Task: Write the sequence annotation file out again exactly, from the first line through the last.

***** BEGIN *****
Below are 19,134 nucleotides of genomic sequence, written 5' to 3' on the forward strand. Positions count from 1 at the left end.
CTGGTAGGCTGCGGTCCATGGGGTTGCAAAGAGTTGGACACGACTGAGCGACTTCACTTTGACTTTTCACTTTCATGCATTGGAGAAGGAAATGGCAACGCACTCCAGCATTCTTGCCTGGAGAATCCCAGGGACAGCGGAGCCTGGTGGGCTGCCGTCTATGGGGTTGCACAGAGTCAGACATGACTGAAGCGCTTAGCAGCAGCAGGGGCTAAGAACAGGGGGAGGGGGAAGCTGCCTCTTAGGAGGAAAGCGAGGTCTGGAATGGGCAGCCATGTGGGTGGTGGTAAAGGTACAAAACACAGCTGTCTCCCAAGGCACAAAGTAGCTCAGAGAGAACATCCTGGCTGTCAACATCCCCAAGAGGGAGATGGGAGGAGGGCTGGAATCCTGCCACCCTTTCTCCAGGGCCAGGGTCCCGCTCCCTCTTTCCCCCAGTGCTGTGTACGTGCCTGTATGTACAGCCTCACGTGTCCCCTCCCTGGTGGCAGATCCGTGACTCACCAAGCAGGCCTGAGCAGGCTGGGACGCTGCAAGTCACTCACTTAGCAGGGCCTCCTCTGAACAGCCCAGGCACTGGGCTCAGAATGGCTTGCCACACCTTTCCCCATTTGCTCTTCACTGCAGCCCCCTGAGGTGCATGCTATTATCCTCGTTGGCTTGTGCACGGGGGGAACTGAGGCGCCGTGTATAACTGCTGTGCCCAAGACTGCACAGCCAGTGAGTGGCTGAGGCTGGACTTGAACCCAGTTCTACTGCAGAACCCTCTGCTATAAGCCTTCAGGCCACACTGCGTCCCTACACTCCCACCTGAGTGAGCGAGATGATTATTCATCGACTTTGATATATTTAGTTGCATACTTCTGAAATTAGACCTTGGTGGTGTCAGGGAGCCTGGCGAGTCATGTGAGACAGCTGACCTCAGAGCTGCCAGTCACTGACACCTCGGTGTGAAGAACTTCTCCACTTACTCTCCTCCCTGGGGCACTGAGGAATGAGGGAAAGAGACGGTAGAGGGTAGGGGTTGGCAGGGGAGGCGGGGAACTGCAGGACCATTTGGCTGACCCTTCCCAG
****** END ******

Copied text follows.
Below are 19,134 nucleotides of genomic sequence, written 5' to 3' on the forward strand. Positions count from 1 at the left end.
CTGGTAGGCTGCGGTCCATGGGGTTGCAAAGAGTTGGACACGACTGAGCGACTTCACTTTGACTTTTCACTTTCATGCATTGGAGAAGGAAATGGCAACGCACTCCAGCATTCTTGCCTGGAGAATCCCAGGGACAGCGGAGCCTGGTGGGCTGCCGTCTATGGGGTTGCACAGAGTCAGACATGACTGAAGCGCTTAGCAGCAGCAGGGGCTAAGAACAGGGGGAGGGGGAAGCTGCCTCTTAGGAGGAAAGCGAGGTCTGGAATGGGCAGCCATGTGGGTGGTGGTAAAGGTACAAAACACAGCTGTCTCCCAAGGCACAAAGTAGCTCAGAGAGAACATCCTGGCTGTCAACATCCCCAAGAGGGAGATGGGAGGAGGGCTGGAATCCTGCCACCCTTTCTCCAGGGCCAGGGTCCCGCTCCCTCTTTCCCCCAGTGCTGTGTACGTGCCTGTATGTACAGCCTCACGTGTCCCCTCCCTGGTGGCAGATCCGTGACTCACCAAGCAGGCCTGAGCAGGCTGGGACGCTGCAAGTCACTCACTTAGCAGGGCCTCCTCTGAACAGCCCAGGCACTGGGCTCAGAATGGCTTGCCACACCTTTCCCCATTTGCTCTTCACTGCAGCCCCCTGAGGTGCATGCTATTATCCTCGTTGGCTTGTGCACGGGGGGAACTGAGGCGCCGTGTATAACTGCTGTGCCCAAGACTGCACAGCCAGTGAGTGGCTGAGGCTGGACTTGAACCCAGTTCTACTGCAGAACCCTCTGCTATAAGCCTTCAGGCCACACTGCGTCCCTACACTCCCACCTGAGTGAGCGAGATGATTATTCATCGACTTTGATATATTTAGTTGCATACTTCTGAAATTAGACCTTGGTGGTGTCAGGGAGCCTGGCGAGTCATGTGAGACAGCTGACCTCAGAGCTGCCAGTCACTGACACCTCGGTGTGAAGAACTTCTCCACTTACTCTCCTCCCTGGGGCACTGAGGAATGAGGGAAAGAGACGGTAGAGGGTAGGGGTTGGCAGGGGAGGCGGGGAACTGCAGGACCATTTGGCTGACCCTTCCCAG